The People's Tribune

Waters Furniture Set To Close In Vandalia After More Than 125 Years In Business

Waters Furniture Company, one of Vandalia’s oldest businesses, will soon be closing its doors following a liquidation sale that begins later this week.

Doors to all of the buildings have been locked and banners have been hung in windows and on walls announcing the closure and upcoming merchandise sale.

The business was started in 1892 by W.S. Waters. It has overcome a few of fires throughout the years, in 1944, 1965 and 1966, and has been a Vandalia landmark with people traveling from St. Louis, Jefferson City and other areas to shop for furniture.

The business was purchased by Wright Furniture and Flooring out of Hannibal in 2005. Chris Watson and Bryan Wright are co-owners of the businesses, along with Howard’s Furniture in Bowling Green.

Watson said the decision to close Waters Furniture was a difficult one. He added it has been discussed for the past five to seven years, though.

“As far as merchandise, we have the same things at Hannibal. That means we have double the inventory and double the overhead. This is more of a consolidation. We’re not going out of business. We’re just closing this location,” Watson explained.

He noted that while there was a time when customers would travel long distances to purchase furniture, the times have changed.

“It’s not good, but it’s a sign of the times. Patterns have changed. We’ve done a lot of research and this is happening all over the country.”

Waters Furniture currently employs eight people. Watson said it is not known what the future will hold but noted some may transfer to the stores in Hannibal or Bowling Green.

“There are still things up in the air. We will just have to see how it all works out.”

Watson said there are no plans at this time to close the Bowling Green location (Howard’s Furniture).

“The people in Bowling Green have been fabulous and loyal to the store.”

It is also not known at this time what the future will be for the 10 buildings in Vandalia that house merchandise for Waters Furniture.

Watson stressed the decision to close Waters was not a sudden one.

“We have been discussing for five to seven years when the right time to consolidate would be,” he remarked. “We had the same merchandise in Hannibal and Vandalia. The same sofas, the same bedroom sets, we had two of everything.”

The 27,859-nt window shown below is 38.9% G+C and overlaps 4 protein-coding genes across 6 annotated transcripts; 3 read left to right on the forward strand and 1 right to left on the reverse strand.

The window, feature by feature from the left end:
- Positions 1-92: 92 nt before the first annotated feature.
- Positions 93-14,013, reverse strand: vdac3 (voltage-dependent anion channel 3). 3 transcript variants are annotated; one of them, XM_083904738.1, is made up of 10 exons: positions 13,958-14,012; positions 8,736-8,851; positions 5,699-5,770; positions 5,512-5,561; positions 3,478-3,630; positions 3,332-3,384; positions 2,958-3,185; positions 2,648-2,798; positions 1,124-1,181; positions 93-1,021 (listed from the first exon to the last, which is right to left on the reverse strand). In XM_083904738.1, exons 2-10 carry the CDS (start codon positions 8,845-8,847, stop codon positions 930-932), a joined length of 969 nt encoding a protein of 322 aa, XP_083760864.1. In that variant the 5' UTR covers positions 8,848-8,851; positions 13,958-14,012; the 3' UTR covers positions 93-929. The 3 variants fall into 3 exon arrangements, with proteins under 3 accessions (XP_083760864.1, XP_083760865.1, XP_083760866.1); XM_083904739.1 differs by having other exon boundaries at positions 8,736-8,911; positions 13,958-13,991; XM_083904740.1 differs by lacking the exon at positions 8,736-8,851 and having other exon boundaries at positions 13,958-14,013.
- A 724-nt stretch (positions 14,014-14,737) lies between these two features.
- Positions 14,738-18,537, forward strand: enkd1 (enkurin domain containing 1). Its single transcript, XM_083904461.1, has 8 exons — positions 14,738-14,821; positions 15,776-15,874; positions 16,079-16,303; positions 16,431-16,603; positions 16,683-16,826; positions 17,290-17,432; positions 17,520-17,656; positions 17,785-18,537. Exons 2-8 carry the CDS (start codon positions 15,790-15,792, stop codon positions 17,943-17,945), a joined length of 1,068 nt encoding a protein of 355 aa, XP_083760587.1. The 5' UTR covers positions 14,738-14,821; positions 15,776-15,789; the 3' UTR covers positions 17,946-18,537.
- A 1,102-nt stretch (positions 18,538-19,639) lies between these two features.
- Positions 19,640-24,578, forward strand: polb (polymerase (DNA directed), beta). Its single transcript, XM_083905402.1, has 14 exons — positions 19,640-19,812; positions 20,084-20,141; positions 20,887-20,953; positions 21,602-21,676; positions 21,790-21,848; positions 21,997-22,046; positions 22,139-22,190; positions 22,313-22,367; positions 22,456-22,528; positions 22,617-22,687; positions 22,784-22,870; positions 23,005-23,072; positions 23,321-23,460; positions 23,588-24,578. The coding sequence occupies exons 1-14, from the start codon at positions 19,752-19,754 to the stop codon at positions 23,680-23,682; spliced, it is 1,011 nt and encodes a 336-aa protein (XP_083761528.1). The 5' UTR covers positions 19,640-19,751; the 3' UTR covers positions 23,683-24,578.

He noted the company will continue to service everything that has been purchased at Waters Furniture through the Hannibal and Bowling Green stores.

Watson said there will be at least $3 million worth of merchandise available in the liquidation sale, which includes items in the 10 buildings. He noted that some extra inventory that had already been purchased by the company will be brought in as well for liquidation.

The sale officially begins on Friday, Aug. 10 at 10 a.m. However, Watson noted that a “private” sale will start on Wednesday, Aug. 8. He said invitations were sent as mailers.

“Obviously if someone comes in on Wednesday no one is going to tell them they can’t come in.”

Watson said a professional sales company was hired to help with the liquidation sale. He said it is anticipated Waters will remain open another 60-90 days until the conclusion of that sale, but may close sooner depending on how the sale goes.

A Bit of History

A gas explosion claimed the building that was built in 1905 in the 100 block of East State Street on Saturday, Jan. 15, 1944. According to a Vandalia history book it remains one of the worst fires ever in the town. The smell of gas had been detected three days prior but the source couldn’t be found. The explosion occurred at 12:45 p.m. and claimed another building and damaged several others. Vandalia’s Fire Department was aided by Perry, Mexico and Bowling Green. Firefighters were placed on roofs of nearby buildings and people came to retrieve money and safe deposit box contents at a nearby bank. Flames reportedly reached higher than the water tower and smoke could be seen for miles in every direction. Volunteers are even pictured manning fire hoses to help with the disaster.

W.S. Waters began making plans to rebuild even while the fire was still raging. Firefighters and crews were able to push the exterior brick walls in on itself to prevent further damage. Waters did rebuild in the same location and replaced the inventory.

Waters Furniture Store and Funeral Home was destroyed by a blaze on Tuesday, June 15, 1965. Similar to the fire in 1944, all that remained was the exterior brick walls. Firefighters from Perry, Mexico and Bowling Green once again assisted in the effort.

Another fire in a Waters Furniture warehouse occurred on May 5, 1966. It is known as the most costly fires because it claimed the life of volunteer firefighter Don Uhey. After helping at the scene of the blaze, Uhey reported chest pains and later collapsed and died at the scene before medical assistance could arrive.

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